growth · healing


“Behavior is said to be self-sabotaging when it creates problems and interferes with long-standing goals.”
Psychology Today

Self-sabotaging behavior is not only problematic, it also seems to be widespread. In my line of work, I see it often. As I mentor who works with women and teens who have been abused, or have experienced some harsh emotional trauma in their life, I see this issue come up again and again.

What is most interesting, however, is that they often do not see it themselves. There are prevalent patterns that show up over and over again, and I am often reminded that I was once stuck in the same recurring cycle. What’s worse is that there are still times that I am. The difference, I believe, is that I now recognize the sabotage for what it is, and that allows me the chance to right the situation before it gets out of control.

As I hear other’s stories of survival and hope, I am often reminded that even when we feel we have healed, there can be undercurrents that run so deep even we do not notice them. There are hurts, words, and actions that have scarred us to the core. There are beliefs that once were not there, but are now such a part of us that we do not think differently. We do not recognize the hurt that was done because we are focusing on the gains and healing that has occurred.

Now, do not misunderstand me. I am not dismissing the amazing journey to healing that many have experienced. However, I do want to point out that as we focus on the positive points of our journey, other dark and damaging memories and planted thoughts are being harbored without our knowledge. Or, perhaps, we hope to will them away. We strive for a new life, free of pain, so dealing with unwanted emotions that rise to the surface is easier left undone. We often push them aside for the happier thoughts and feelings that are allowing us to thrive.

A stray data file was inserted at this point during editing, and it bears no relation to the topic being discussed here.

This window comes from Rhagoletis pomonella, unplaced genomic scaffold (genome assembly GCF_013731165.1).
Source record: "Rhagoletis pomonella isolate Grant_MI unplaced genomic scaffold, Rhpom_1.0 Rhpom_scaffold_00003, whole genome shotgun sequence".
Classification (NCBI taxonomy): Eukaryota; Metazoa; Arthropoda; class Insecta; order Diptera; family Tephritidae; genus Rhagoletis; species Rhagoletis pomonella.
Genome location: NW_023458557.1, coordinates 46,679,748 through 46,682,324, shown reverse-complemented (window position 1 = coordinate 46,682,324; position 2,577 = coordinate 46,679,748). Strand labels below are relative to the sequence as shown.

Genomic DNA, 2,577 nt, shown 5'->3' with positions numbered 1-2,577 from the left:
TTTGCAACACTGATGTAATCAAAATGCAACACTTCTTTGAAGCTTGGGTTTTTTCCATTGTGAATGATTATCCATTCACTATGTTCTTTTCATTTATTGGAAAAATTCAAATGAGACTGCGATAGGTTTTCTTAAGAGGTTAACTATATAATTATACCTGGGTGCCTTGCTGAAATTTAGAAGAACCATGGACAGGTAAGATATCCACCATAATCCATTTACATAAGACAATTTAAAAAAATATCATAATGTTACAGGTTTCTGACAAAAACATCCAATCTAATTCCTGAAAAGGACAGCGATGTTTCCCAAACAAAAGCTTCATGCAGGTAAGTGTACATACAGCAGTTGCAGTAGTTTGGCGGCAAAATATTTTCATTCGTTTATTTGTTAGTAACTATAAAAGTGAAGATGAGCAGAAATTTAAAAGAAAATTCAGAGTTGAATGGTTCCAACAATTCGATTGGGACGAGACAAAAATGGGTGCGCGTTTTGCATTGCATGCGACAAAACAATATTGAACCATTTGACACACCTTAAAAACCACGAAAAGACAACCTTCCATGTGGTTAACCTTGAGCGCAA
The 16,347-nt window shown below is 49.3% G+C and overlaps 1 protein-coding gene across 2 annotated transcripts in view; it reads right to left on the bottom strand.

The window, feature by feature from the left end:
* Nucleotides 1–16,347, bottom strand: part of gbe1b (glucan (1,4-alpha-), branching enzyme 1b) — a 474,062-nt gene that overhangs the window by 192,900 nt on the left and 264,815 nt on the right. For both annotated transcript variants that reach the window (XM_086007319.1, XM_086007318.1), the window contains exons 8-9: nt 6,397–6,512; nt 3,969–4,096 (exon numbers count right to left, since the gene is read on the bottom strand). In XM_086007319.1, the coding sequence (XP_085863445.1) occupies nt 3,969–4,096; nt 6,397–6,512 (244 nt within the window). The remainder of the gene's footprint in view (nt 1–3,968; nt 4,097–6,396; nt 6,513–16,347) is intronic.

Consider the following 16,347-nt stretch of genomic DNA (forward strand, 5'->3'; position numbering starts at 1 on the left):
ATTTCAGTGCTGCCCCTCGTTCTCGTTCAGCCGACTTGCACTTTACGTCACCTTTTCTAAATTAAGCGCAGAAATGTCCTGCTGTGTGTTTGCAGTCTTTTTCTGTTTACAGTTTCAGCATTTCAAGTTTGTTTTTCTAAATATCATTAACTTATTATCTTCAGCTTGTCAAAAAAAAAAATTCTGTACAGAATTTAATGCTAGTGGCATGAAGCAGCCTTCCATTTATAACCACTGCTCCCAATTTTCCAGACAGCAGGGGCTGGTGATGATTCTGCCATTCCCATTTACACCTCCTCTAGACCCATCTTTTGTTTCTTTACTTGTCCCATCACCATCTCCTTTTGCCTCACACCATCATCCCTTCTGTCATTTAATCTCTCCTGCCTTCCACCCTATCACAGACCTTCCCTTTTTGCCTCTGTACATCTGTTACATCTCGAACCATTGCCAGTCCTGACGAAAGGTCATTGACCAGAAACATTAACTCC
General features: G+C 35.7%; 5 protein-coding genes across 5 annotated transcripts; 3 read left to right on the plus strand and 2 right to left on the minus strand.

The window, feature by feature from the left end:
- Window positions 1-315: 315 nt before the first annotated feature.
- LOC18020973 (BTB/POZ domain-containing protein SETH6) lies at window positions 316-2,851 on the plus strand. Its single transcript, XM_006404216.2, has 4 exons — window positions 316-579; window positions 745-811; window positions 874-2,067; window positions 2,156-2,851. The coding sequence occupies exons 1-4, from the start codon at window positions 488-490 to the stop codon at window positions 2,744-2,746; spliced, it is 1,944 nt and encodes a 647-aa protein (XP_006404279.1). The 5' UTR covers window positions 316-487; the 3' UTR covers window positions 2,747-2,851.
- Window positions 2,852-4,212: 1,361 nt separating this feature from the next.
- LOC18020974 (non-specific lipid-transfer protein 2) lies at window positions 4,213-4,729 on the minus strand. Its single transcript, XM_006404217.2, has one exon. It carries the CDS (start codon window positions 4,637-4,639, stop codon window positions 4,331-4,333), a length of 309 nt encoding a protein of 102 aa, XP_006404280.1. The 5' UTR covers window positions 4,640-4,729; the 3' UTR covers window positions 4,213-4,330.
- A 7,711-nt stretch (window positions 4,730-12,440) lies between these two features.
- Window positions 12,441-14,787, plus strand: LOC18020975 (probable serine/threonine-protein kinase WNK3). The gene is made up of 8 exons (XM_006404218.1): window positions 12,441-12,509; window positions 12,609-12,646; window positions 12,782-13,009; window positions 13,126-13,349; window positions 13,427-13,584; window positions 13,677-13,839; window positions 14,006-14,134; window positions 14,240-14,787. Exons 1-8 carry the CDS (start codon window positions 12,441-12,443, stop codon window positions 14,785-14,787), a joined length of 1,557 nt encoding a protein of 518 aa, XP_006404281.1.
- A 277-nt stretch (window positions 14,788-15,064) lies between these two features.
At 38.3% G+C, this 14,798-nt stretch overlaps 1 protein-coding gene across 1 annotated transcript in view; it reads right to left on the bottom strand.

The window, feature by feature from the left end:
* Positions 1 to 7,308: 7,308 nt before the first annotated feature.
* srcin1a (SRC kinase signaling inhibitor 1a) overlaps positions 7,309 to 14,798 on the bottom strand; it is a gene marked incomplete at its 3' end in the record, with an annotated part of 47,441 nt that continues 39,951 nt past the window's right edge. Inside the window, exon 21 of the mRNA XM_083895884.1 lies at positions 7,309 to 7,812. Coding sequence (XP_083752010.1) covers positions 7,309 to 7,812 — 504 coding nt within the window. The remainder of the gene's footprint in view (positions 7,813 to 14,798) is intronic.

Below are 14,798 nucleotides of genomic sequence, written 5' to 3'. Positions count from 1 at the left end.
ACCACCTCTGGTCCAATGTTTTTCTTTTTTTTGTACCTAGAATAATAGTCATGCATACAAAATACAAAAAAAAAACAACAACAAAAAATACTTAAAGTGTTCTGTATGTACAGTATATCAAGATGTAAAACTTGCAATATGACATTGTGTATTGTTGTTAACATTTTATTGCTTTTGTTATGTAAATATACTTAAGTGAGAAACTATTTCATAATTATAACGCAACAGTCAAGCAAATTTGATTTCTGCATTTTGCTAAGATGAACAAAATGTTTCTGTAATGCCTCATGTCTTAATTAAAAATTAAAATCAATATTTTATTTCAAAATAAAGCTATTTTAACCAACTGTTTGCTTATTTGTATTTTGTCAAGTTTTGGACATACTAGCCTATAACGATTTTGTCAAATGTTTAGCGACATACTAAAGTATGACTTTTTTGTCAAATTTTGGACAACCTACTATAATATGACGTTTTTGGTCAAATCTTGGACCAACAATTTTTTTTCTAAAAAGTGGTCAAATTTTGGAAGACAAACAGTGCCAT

The problem is, when we do not address them, they burrow in deeper and contaminate an otherwise successful journey with their negativity. And, because we have chosen to ignore them, we don’t see them interfering with our happiness. That is, we don’t notice them until they are fully enveloping us and ruining all that we have worked for.

Often these negative thoughts and beliefs show themselves in the form of self-sabotage. Jealousy, anger, bitterness, neediness, and fear of failure are just a few. You see, if we believe we are unlovable, we will push others away. If we fear being cheated on, we will accuse our potential partner without cause (it is better to “catch them” than to be caught off guard). If we have been told we will not amount to anything, we will quit before we have the opportunity to fail. If we fear having our heart broken, we will not allow anyone in close enough to do that kind of damage, therefore ruining any chance of a happy and healthy relationship.

There are more scenarios than I can discuss here today, but no matter what they are, they are a detriment to our well-being and personal growth. They hold us back because we cling to the past (even though often unwillingly or without knowledge).

I encourage you to take a long, hard look at your life and identify areas in which you are self-sabotaging. They are sometimes hard to spot, but identifying them is the first step to stomping them out. Don’t let the pain of your past destroy the happiness of your future.

Ask yourself these questions:

  • What is it that you fear?
  • How do you cope with that fear?
  • Is that coping mechanism helping you or hurting you in the long run?

Once you know, you can work on addressing the issue one step at a time. Give yourself the love you deserve.

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